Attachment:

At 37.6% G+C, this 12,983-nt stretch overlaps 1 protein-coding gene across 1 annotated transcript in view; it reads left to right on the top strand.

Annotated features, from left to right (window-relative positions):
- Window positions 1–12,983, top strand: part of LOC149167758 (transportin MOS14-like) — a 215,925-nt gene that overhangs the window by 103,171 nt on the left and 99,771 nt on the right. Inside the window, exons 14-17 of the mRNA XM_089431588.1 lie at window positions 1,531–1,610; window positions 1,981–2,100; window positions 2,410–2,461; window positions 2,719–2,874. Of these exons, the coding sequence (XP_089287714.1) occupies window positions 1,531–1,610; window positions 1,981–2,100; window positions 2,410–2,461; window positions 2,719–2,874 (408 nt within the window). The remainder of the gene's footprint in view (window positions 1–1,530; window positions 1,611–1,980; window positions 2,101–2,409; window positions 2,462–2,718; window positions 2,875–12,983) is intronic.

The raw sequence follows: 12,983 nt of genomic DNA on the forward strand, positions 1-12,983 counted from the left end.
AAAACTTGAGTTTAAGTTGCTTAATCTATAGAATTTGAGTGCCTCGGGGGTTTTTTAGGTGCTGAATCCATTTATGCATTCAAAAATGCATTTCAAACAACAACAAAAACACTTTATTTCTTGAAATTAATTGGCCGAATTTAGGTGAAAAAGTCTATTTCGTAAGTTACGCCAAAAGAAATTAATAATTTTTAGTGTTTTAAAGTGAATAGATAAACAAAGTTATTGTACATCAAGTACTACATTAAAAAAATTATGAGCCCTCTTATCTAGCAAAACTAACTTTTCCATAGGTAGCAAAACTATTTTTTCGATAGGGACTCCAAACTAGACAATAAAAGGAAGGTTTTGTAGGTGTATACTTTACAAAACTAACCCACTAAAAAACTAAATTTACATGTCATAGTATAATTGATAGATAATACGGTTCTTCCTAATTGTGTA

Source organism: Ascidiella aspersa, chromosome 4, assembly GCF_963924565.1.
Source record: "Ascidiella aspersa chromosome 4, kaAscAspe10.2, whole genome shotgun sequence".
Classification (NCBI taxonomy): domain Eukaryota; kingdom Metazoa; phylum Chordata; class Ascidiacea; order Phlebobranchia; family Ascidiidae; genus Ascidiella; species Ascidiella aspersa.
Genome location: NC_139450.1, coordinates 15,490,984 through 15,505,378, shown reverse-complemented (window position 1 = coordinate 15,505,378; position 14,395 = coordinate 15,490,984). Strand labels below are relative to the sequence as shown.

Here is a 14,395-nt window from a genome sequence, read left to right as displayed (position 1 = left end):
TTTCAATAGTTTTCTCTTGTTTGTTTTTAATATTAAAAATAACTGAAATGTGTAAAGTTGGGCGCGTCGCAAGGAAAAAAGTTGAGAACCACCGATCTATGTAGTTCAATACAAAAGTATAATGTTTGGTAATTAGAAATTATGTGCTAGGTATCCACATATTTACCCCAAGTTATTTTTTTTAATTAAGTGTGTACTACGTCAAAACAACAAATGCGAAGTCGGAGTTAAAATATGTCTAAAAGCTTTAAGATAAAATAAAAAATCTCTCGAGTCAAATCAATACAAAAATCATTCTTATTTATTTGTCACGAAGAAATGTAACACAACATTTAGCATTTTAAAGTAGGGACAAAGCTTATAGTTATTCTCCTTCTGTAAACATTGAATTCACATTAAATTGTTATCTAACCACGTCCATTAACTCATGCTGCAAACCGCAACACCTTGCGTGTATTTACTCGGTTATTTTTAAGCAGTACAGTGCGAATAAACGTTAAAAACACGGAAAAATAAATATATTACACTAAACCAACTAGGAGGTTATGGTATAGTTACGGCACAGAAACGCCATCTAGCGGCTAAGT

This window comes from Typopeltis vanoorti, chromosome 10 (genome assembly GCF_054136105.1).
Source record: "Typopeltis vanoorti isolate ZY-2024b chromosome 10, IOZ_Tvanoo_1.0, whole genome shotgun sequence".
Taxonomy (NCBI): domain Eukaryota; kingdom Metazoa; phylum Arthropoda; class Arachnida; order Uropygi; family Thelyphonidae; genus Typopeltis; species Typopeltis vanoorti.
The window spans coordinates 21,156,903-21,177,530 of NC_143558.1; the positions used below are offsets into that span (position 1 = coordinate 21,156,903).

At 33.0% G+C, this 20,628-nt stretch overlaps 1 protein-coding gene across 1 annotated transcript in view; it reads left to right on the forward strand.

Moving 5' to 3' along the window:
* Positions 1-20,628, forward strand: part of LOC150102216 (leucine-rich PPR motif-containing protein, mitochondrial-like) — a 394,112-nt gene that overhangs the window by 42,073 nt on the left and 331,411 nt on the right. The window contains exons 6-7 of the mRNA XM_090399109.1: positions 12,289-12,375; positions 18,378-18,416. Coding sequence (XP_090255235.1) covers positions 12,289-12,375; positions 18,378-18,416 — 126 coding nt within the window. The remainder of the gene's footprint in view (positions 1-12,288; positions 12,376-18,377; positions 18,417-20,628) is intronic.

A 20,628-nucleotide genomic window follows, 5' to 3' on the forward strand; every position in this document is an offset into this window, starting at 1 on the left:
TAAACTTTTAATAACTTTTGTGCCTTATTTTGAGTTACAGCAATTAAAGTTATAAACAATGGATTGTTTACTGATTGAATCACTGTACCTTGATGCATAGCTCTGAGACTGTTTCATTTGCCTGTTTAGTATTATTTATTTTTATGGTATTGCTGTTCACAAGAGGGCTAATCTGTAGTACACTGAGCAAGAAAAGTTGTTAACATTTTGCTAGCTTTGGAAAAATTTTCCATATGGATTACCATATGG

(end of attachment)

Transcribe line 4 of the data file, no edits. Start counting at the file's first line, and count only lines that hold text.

The raw sequence follows: 12,983 nt of genomic DNA on the forward strand, positions 1-12,983 counted from the left end.